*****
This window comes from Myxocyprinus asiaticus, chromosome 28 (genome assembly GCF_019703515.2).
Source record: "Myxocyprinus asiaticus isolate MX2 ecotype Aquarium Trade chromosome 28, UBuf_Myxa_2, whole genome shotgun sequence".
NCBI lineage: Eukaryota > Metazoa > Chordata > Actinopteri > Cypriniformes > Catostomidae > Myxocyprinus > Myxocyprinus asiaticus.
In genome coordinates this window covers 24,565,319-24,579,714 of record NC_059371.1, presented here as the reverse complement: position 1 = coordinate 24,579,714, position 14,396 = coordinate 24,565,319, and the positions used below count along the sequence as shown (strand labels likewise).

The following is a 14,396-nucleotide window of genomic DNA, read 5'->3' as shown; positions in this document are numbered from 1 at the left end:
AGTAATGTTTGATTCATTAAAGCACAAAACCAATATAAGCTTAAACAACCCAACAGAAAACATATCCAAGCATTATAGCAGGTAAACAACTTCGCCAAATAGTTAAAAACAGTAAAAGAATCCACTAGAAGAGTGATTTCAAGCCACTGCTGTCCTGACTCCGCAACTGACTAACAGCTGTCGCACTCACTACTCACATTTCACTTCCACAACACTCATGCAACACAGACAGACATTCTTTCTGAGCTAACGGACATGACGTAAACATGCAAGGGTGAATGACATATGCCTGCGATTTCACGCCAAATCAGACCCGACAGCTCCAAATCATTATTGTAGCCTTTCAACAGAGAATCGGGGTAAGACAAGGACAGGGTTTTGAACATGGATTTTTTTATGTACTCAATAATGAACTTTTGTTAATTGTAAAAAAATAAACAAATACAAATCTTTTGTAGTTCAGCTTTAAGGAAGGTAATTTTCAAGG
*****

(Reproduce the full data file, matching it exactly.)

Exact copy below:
This window comes from Myxocyprinus asiaticus, chromosome 28 (genome assembly GCF_019703515.2).
Source record: "Myxocyprinus asiaticus isolate MX2 ecotype Aquarium Trade chromosome 28, UBuf_Myxa_2, whole genome shotgun sequence".
NCBI lineage: Eukaryota > Metazoa > Chordata > Actinopteri > Cypriniformes > Catostomidae > Myxocyprinus > Myxocyprinus asiaticus.
In genome coordinates this window covers 24,565,319-24,579,714 of record NC_059371.1, presented here as the reverse complement: position 1 = coordinate 24,579,714, position 14,396 = coordinate 24,565,319, and the positions used below count along the sequence as shown (strand labels likewise).

The following is a 14,396-nucleotide window of genomic DNA, read 5'->3' as shown; positions in this document are numbered from 1 at the left end:
AGTAATGTTTGATTCATTAAAGCACAAAACCAATATAAGCTTAAACAACCCAACAGAAAACATATCCAAGCATTATAGCAGGTAAACAACTTCGCCAAATAGTTAAAAACAGTAAAAGAATCCACTAGAAGAGTGATTTCAAGCCACTGCTGTCCTGACTCCGCAACTGACTAACAGCTGTCGCACTCACTACTCACATTTCACTTCCACAACACTCATGCAACACAGACAGACATTCTTTCTGAGCTAACGGACATGACGTAAACATGCAAGGGTGAATGACATATGCCTGCGATTTCACGCCAAATCAGACCCGACAGCTCCAAATCATTATTGTAGCCTTTCAACAGAGAATCGGGGTAAGACAAGGACAGGGTTTTGAACATGGATTTTTTTATGTACTCAATAATGAACTTTTGTTAATTGTAAAAAAATAAACAAATACAAATCTTTTGTAGTTCAGCTTTAAGGAAGGTAATTTTCAAGG